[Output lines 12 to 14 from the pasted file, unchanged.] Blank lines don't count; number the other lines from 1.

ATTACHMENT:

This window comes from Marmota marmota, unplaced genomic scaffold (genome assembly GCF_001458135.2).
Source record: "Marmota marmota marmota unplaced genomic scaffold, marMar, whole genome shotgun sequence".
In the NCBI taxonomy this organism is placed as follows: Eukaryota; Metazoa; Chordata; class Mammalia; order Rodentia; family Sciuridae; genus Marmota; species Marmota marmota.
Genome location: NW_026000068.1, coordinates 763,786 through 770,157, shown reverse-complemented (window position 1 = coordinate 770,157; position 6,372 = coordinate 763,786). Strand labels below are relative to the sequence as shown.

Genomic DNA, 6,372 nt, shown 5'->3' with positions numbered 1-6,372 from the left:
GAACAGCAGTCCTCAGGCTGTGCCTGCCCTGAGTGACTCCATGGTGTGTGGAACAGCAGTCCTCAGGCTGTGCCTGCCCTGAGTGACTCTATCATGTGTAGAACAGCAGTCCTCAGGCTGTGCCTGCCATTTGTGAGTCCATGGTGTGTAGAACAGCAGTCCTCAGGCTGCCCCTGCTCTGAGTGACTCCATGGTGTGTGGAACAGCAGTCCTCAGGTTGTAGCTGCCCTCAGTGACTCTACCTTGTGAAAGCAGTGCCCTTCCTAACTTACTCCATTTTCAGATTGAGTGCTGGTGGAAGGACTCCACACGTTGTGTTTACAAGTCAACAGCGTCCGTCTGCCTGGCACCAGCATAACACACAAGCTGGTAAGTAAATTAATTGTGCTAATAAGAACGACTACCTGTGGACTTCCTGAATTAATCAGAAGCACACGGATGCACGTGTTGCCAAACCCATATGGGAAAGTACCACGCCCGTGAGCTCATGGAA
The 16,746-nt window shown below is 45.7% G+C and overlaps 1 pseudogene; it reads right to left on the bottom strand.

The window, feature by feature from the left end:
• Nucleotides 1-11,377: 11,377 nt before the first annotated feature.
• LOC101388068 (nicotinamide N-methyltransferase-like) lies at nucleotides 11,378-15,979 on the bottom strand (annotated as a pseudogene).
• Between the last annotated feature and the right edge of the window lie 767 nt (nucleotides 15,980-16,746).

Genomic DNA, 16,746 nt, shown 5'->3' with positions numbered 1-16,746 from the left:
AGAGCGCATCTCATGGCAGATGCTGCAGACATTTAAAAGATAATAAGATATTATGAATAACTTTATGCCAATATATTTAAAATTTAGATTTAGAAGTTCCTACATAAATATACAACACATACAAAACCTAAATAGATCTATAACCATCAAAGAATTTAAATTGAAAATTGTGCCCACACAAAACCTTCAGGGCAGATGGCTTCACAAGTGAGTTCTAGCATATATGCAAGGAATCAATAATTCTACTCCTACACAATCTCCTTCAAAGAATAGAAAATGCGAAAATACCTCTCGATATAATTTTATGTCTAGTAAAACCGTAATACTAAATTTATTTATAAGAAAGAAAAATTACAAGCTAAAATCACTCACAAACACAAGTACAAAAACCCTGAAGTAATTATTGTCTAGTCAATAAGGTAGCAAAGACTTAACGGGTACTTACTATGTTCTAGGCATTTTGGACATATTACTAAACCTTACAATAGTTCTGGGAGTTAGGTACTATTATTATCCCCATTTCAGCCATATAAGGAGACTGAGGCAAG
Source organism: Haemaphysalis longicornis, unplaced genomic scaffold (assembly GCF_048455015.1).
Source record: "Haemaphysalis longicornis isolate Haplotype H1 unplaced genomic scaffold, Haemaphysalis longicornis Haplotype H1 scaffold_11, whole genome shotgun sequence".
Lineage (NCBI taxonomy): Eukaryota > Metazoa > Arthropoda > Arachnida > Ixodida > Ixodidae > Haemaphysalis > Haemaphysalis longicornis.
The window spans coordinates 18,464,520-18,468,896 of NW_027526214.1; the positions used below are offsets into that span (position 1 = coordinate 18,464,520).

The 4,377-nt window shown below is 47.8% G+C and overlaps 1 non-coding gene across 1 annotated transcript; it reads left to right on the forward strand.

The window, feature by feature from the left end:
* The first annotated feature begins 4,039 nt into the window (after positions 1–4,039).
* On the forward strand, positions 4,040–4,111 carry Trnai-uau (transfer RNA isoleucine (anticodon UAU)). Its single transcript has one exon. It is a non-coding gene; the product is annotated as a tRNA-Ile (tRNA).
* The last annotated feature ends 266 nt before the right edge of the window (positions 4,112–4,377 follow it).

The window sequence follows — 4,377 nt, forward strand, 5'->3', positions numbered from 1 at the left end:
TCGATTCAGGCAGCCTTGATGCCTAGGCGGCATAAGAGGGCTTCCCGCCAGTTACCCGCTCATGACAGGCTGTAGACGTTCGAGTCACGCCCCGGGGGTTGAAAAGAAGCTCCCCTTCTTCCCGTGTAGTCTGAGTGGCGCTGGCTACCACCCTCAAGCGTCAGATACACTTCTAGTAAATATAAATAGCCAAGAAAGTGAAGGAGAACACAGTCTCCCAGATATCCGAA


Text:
Genomic DNA, 16,746 nt, shown 5'->3' with positions numbered 1-16,746 from the left:
AGAGCGCATCTCATGGCAGATGCTGCAGACATTTAAAAGATAATAAGATATTATGAATAACTTTATGCCAATATATTTAAAATTTAGATTTAGAAGTTCCTACATAAATATACAACACATACAAAACCTAAATAGATCTATAACCATCAAAGAATTTAAATTGAAAATTGTGCCCACACAAAACCTTCAGGGCAGATGGCTTCACAAGTGAGTTCTAGCATATATGCAAGGAATCAATAATTCTACTCCTACACAATCTCCTTCAAAGAATAGAAAATGCGAAAATACCTCTCGATATAATTTTATGTCTAGTAAAACCGTAATACTAAATTTATTTATAAGAAAGAAAAATTACAAGCTAAAATCACTCACAAACACAAGTACAAAAACCCTGAAGTAATTATTGTCTAGTCAATAAGGTAGCAAAGACTTAACGGGTACTTACTATGTTCTAGGCATTTTGGACATATTACTAAACCTTACAATAGTTCTGGGAGTTAGGTACTATTATTATCCCCATTTCAGCCATATAAGGAGACTGAGGCAAG
Source organism: Haemaphysalis longicornis, unplaced genomic scaffold (assembly GCF_048455015.1).